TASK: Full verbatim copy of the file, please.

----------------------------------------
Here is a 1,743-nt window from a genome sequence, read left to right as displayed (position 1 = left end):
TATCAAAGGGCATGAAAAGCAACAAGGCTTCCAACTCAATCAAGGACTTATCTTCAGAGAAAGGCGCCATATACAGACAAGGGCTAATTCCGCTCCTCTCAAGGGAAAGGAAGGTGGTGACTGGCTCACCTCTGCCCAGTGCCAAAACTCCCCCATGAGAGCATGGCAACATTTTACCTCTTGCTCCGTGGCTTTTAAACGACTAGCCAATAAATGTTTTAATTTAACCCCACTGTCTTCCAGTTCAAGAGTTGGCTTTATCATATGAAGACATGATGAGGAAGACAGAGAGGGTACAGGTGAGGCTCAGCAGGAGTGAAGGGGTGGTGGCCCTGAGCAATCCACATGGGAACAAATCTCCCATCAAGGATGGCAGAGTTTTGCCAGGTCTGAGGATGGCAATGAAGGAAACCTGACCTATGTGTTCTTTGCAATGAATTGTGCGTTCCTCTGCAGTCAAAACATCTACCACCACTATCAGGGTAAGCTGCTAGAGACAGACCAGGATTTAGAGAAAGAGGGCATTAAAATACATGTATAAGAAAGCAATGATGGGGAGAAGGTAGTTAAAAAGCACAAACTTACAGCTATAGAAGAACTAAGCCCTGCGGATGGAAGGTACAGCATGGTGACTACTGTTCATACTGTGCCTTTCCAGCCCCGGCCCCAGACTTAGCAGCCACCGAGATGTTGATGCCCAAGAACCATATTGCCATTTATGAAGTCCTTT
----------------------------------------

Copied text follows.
Here is a 1,743-nt window from a genome sequence, read left to right as displayed (position 1 = left end):
TATCAAAGGGCATGAAAAGCAACAAGGCTTCCAACTCAATCAAGGACTTATCTTCAGAGAAAGGCGCCATATACAGACAAGGGCTAATTCCGCTCCTCTCAAGGGAAAGGAAGGTGGTGACTGGCTCACCTCTGCCCAGTGCCAAAACTCCCCCATGAGAGCATGGCAACATTTTACCTCTTGCTCCGTGGCTTTTAAACGACTAGCCAATAAATGTTTTAATTTAACCCCACTGTCTTCCAGTTCAAGAGTTGGCTTTATCATATGAAGACATGATGAGGAAGACAGAGAGGGTACAGGTGAGGCTCAGCAGGAGTGAAGGGGTGGTGGCCCTGAGCAATCCACATGGGAACAAATCTCCCATCAAGGATGGCAGAGTTTTGCCAGGTCTGAGGATGGCAATGAAGGAAACCTGACCTATGTGTTCTTTGCAATGAATTGTGCGTTCCTCTGCAGTCAAAACATCTACCACCACTATCAGGGTAAGCTGCTAGAGACAGACCAGGATTTAGAGAAAGAGGGCATTAAAATACATGTATAAGAAAGCAATGATGGGGAGAAGGTAGTTAAAAAGCACAAACTTACAGCTATAGAAGAACTAAGCCCTGCGGATGGAAGGTACAGCATGGTGACTACTGTTCATACTGTGCCTTTCCAGCCCCGGCCCCAGACTTAGCAGCCACCGAGATGTTGATGCCCAAGAACCATATTGCCATTTATGAAGTCCTTT